The “volatility” in the market — for which read, “what the hell is going on”? — is pushing brokers inexorably in the direction of dividends and capital management. If you can’t pick the direction of the capital gain, go to the income or the capital tricks. After the odd $100 billion GFC capital raising on the Australian market, there is plenty of scope for buybacks. Goldman Sachs notes that capital raising is steady and buy backs are in line with normal trends:
In the 12 months to June 2011, the total value of buy-backs amounted to 1% of aggregate market cap, which is broadly in line with historical norms. The value of buy-backs peaked at no more than 2% of Australia’s market cap in 2002. Gross capital raisings (including IPOs) are the key drivers of net share issuances at the aggregate level. Over the past year, capital raisings remained broadly steady at 8% of market cap, well below the peak of 13% in 2009 but slightly above the historical average of 7%. Consequently, aggregate net share issuances (7% of market cap) are only marginally above historical trends.
Dividend yields are also bottoming:
• In inflation-adjusted terms, the market DPS appears to have bottomed out in the past year and remains 25% below the peak of 2008. On face value, this suggests there is tremendous scope for catch-up.
• Nonetheless, future upside surprises are limited by the fact that over the sweep of the past 40 years the aggregate DPS has grown at a compound annual real rate of less than 3%. Moreover in contrast to the credit boom years, the outlook for profitability and dividends for industrial firms is unlikely to get an assist from higher gearing.
Goldman sees more potential for capital management plays in mining than industrials:
Resources firms have lifted their aggregate cash balances to a record of over 11% of total assets, up from 4% as recently as in 2008 (Exhibit 3). In contrast, cash constitutes 6.2% of total assets of industrials ex-financial firms, above the historical average of 5.5% but below the peak of 8% in 2007.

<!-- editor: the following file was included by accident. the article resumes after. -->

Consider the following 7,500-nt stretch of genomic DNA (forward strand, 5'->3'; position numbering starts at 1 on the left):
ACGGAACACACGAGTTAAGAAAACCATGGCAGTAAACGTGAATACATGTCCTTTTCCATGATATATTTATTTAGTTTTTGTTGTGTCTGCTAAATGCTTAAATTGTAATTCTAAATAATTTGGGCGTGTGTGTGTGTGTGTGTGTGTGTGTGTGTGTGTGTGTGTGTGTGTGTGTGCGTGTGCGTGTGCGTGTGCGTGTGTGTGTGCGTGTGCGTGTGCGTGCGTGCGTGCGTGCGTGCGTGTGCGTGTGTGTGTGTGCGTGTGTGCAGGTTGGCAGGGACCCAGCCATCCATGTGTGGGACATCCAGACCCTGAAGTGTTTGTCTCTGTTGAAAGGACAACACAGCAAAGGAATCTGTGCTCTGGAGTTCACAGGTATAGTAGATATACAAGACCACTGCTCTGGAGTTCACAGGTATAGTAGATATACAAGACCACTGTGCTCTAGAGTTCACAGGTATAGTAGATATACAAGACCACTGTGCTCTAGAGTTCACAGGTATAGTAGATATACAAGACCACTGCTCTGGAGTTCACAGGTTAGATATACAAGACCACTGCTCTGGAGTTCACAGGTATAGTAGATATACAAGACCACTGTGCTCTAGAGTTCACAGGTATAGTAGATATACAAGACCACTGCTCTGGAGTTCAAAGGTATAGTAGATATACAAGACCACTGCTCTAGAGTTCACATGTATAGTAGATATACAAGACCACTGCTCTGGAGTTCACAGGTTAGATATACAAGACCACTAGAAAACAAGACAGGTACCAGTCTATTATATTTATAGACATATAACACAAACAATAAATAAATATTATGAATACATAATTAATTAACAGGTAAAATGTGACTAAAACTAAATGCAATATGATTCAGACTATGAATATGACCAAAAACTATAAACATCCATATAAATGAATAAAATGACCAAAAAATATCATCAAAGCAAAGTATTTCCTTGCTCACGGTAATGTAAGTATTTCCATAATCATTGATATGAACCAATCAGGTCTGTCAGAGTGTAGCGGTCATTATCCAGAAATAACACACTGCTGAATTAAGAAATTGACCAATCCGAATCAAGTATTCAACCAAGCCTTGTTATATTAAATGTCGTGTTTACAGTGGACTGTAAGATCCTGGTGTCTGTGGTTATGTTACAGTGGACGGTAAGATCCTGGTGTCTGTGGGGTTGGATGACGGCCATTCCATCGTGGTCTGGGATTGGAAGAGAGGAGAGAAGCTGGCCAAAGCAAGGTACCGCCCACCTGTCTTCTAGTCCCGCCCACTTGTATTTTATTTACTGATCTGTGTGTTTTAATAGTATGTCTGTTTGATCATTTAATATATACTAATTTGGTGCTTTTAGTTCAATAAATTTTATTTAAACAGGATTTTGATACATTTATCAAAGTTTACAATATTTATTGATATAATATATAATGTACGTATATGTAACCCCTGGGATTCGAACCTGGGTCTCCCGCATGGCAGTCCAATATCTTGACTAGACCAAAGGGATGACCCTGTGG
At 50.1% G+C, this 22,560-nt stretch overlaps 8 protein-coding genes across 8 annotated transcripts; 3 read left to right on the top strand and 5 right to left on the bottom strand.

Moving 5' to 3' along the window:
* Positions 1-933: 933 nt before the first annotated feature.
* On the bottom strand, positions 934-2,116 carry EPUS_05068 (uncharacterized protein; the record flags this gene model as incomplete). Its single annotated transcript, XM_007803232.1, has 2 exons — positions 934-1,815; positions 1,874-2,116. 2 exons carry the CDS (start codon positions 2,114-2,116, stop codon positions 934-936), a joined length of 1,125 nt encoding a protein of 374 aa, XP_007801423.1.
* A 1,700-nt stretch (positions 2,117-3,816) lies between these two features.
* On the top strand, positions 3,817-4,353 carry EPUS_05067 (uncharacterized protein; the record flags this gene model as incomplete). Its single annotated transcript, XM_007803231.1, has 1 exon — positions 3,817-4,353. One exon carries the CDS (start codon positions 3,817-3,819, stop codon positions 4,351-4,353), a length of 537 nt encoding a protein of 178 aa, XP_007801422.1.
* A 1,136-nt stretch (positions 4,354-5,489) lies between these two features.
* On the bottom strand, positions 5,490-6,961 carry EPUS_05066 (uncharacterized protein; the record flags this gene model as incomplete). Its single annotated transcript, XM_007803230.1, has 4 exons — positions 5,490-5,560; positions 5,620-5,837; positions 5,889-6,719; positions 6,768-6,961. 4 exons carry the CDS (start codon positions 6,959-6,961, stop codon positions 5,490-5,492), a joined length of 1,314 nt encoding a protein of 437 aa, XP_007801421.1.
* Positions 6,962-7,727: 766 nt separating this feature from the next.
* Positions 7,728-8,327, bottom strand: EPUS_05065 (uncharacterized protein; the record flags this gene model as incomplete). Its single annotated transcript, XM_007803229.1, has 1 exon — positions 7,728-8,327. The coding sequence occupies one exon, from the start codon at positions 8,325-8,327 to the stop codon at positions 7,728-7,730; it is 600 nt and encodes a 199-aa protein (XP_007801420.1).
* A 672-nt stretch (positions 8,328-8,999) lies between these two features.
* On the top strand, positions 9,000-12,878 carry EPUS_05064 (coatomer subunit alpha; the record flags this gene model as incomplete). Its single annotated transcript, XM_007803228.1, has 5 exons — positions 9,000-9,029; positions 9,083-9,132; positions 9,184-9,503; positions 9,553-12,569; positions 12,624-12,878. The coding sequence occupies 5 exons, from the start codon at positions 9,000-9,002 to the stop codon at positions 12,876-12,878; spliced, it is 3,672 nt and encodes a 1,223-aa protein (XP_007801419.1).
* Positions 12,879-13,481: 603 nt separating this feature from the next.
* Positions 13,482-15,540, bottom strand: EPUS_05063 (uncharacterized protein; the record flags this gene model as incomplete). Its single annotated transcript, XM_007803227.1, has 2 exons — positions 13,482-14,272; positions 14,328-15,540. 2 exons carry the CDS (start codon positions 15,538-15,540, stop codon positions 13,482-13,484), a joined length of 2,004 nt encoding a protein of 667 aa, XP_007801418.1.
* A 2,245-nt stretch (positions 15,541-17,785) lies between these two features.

• CFOs of industrial firms face incentives to hold excess cash balances as a form of insurance against renewed financial market turmoil. The cost that a CFO incurs in terms of holding excess cash – notably lower profitability – are outweighed by the costs of holding inadequate cash levels – the need to tap capital markets to raise expensive new equity or debt.
There is growing interest in buybacks, both for teh buyback itself and the effect on teh stock after the buybacks.
Our screening work back to 1993 shows that firms which contract their share base over 12 months continue to strongly outperform even after the buy-back announcement. This might reflect the market’s tendency to underestimate these firms’ ability to continue to generate high profitability and excess cash flows (the results are available on request).
• We identify potential large cap capital management candidates based on high levels of cash/total assets (above median) and low leverage ratios (below median). We screen out stocks that have large cash balances thanks to capital raisings over the past 12 months (ie. stocks with large positive net share issuances).
• The list of stocks is: OZL, RMD, OSH, AQP, PNA, ANN, CSL, BHP, COH, RIO, SEK, CSR and BLY.
It’s a fair call to say that in an era in which asset bubbles are being exposed in all parts of the developed economies, then the emphasis in the market is shifting to income and capital management. Not so much as a bear market play — it is not really clear that this is a bear market or an economy that deserves a bear market — but as a gestalt shift in investing. If you can’t profit from bubbles, then you have to profit from investing in well run, and properly capitalised businesses. Sounds obvious, but for much of the past decade it hasn’t been.